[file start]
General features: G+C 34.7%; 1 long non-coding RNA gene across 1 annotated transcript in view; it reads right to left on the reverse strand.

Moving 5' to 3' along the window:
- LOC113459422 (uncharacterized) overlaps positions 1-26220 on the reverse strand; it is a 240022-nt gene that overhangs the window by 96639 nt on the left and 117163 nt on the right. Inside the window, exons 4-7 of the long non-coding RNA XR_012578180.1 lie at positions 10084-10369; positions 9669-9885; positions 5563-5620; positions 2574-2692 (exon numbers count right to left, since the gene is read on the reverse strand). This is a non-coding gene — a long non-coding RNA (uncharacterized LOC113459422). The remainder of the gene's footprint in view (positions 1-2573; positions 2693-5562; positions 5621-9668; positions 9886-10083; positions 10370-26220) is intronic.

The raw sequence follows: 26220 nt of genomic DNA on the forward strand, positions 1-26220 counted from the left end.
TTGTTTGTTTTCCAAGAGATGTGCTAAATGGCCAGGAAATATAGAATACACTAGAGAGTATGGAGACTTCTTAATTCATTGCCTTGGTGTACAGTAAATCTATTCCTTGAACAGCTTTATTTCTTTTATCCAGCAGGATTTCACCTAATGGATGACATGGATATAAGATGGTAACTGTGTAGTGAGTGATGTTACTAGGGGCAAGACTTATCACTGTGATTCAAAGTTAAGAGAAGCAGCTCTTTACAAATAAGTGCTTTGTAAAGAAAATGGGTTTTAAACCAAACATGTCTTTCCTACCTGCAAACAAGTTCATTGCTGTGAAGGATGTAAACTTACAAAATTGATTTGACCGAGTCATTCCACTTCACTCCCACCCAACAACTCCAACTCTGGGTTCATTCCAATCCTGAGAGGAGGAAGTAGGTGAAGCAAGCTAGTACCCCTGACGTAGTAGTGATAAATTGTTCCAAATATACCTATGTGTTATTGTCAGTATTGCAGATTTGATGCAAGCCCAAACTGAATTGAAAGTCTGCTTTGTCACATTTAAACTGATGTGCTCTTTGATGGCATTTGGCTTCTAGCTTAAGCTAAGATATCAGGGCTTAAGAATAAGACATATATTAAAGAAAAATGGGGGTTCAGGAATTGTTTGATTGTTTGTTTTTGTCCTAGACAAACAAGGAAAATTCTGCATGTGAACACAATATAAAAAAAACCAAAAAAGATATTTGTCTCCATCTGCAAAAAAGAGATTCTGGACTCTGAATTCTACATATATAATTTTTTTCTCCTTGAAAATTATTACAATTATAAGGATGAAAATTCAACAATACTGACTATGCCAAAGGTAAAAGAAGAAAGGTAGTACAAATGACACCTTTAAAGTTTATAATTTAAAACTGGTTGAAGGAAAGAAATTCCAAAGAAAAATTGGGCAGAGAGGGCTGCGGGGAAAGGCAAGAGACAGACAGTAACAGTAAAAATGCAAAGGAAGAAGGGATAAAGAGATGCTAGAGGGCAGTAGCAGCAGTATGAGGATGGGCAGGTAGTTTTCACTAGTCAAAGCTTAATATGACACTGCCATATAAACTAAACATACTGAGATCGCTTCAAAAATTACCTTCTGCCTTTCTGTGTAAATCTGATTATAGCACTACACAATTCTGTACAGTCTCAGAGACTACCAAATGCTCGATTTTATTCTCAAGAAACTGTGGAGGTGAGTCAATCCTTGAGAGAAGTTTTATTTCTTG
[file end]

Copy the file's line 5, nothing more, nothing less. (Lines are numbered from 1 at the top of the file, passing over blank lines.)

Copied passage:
TTGTTTGTTTTCCAAGAGATGTGCTAAATGGCCAGGAAATATAGAATACACTAGAGAGTATGGAGACTTCTTAATTCATTGCCTTGGTGTACAGTAAATCTATTCCTTGAACAGCTTTATTTCTTTTATCCAGCAGGATTTCACCTAATGGATGACATGGATATAAGATGGTAACTGTGTAGTGAGTGATGTTACTAGGGGCAAGACTTATCACTGTGATTCAAAGTTAAGAGAAGCAGCTCTTTACAAATAAGTGCTTTGTAAAGAAAATGGGTTTTAAACCAAACATGTCTTTCCTACCTGCAAACAAGTTCATTGCTGTGAAGGATGTAAACTTACAAAATTGATTTGACCGAGTCATTCCACTTCACTCCCACCCAACAACTCCAACTCTGGGTTCATTCCAATCCTGAGAGGAGGAAGTAGGTGAAGCAAGCTAGTACCCCTGACGTAGTAGTGATAAATTGTTCCAAATATACCTATGTGTTATTGTCAGTATTGCAGATTTGATGCAAGCCCAAACTGAATTGAAAGTCTGCTTTGTCACATTTAAACTGATGTGCTCTTTGATGGCATTTGGCTTCTAGCTTAAGCTAAGATATCAGGGCTTAAGAATAAGACATATATTAAAGAAAAATGGGGGTTCAGGAATTGTTTGATTGTTTGTTTTTGTCCTAGACAAACAAGGAAAATTCTGCATGTGAACACAATATAAAAAAAACCAAAAAAGATATTTGTCTCCATCTGCAAAAAAGAGATTCTGGACTCTGAATTCTACATATATAATTTTTTTCTCCTTGAAAATTATTACAATTATAAGGATGAAAATTCAACAATACTGACTATGCCAAAGGTAAAAGAAGAAAGGTAGTACAAATGACACCTTTAAAGTTTATAATTTAAAACTGGTTGAAGGAAAGAAATTCCAAAGAAAAATTGGGCAGAGAGGGCTGCGGGGAAAGGCAAGAGACAGACAGTAACAGTAAAAATGCAAAGGAAGAAGGGATAAAGAGATGCTAGAGGGCAGTAGCAGCAGTATGAGGATGGGCAGGTAGTTTTCACTAGTCAAAGCTTAATATGACACTGCCATATAAACTAAACATACTGAGATCGCTTCAAAAATTACCTTCTGCCTTTCTGTGTAAATCTGATTATAGCACTACACAATTCTGTACAGTCTCAGAGACTACCAAATGCTCGATTTTATTCTCAAGAAACTGTGGAGGTGAGTCAATCCTTGAGAGAAGTTTTATTTCTTG